It may not have been political.
A Vancouver man allegedly caught on camera stealing a candidate’s sign apparently told police he thought the sign was illegally placed near his neighborhood, according to court documents.
John L. Ellis-Reisdorf, 66, was summoned to appear in Clark County District Court on Oct. 4 on charges of removing or defacing a political advertisement, a misdemeanor.
Ellis-Reisdorf was allegedly the subject of a YouTube video on July 30. In the video, former Congressional candidate David Hedrick chased down a bicyclist after spotting him stealing a sign promoting Lynda Wilson, a candidate for Republican precinct committee officer and a member of the PCO Liberty Alliance. Liberty Alliance members were fed up with signs for Wilson going missing, so they set up a camera on Northeast 164th Avenue.
While still filming from his vehicle, Hedrick called out the window: “What’s wrong with Lynda Wilson as a PCO? Maybe she’s too conservative? Maybe the establishment doesn’t like her?”
“Go (expletive) yourself,” the cyclist responded. Hedrick then allowed the man to ride off.
Video evidence later showed Ellis-Reisdorf ditching the sign in nearby bushes, according to court documents.
So what’s Ellis-Reisdorf’s connection to the PCO? Does he truly have a beef against Wilson?
An attempt to reach Ellis-Reisdorf for comment at his house off Northeast 162nd Avenue was unsuccessful. He quickly shut the door when approached by a Columbian reporter and photographer on Wednesday afternoon.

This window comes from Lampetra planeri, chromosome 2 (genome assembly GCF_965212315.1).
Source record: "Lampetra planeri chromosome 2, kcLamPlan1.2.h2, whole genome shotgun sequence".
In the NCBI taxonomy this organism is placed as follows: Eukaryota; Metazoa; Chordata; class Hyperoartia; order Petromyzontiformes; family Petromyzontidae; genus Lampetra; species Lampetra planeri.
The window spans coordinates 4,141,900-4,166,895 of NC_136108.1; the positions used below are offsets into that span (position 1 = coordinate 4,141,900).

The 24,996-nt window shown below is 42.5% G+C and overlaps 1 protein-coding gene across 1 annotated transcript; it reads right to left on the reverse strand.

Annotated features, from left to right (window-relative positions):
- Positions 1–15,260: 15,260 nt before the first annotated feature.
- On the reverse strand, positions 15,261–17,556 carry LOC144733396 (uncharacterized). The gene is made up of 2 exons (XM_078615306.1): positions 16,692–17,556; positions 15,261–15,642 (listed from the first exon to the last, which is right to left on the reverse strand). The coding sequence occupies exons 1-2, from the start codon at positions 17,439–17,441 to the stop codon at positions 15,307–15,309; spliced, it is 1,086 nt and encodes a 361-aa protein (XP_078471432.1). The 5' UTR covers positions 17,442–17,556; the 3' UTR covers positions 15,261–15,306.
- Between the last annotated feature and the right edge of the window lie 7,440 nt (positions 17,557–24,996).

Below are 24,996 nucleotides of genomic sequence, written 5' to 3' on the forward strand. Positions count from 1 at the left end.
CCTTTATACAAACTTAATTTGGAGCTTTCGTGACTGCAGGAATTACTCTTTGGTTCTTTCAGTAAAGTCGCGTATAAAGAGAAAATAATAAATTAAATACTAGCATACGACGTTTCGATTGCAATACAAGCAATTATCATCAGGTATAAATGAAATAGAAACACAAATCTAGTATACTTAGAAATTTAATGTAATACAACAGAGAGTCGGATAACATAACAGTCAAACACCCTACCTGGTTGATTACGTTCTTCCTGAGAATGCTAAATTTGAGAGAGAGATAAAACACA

Christian Berrigan, a PCO Liberty Alliance member and Republican precinct officer-elect for Brush Prairie, said Ellis-Reisdorf doesn’t appear to have any connections to partisan politics.
When Ellis-Reisdorf was questioned by a police officer, “he didn’t admit any political intent,” Berrigan said.
Berrigan said Ellis-Reisdorf, instead, had told the officer he removed the sign “because it didn’t belong there.” The sign was placed in a median on Northeast 164th Avenue.
Candidates are advised not to place signs on public property, including medians, though those guidelines aren’t often enforced. Detailed rules about sign placement vary between cities and the county.
Vancouver city prosecutor Kevin McClure said it’s not a defense that the removed sign was placed on public property. Perhaps if a sign was placed on a private person’s property, that property owner could have justification to remove it, he added.
According to court documents, after the alleged sign theft, Hedrick tipped off police that the suspect worked out at Cascade Athletic Club. Hedrick told police that he and two others had started conducting surveillance on the suspect.
A Vancouver police officer later stopped Ellis-Reisdorf as he was riding his bike from the athletic club.
“The subject, John Ellis, advised that he did remove the sign in question,” according to a probable cause affidavit filed with the court. “He advised that he resides in the neighborhood and was aware that the sign was unlawfully placed on the posted property.”
Ellis-Reisdorf is a registered Clark County voter and doesn’t have any criminal history. He did not make any campaign contributions in any of this year’s races, according to a search of the Public Disclosure Commission’s website.
Laura McVicker: www.twitter.com/col_courts; www.facebook.com/reportermcvicker; firstname.lastname@example.org; 360-735-4516.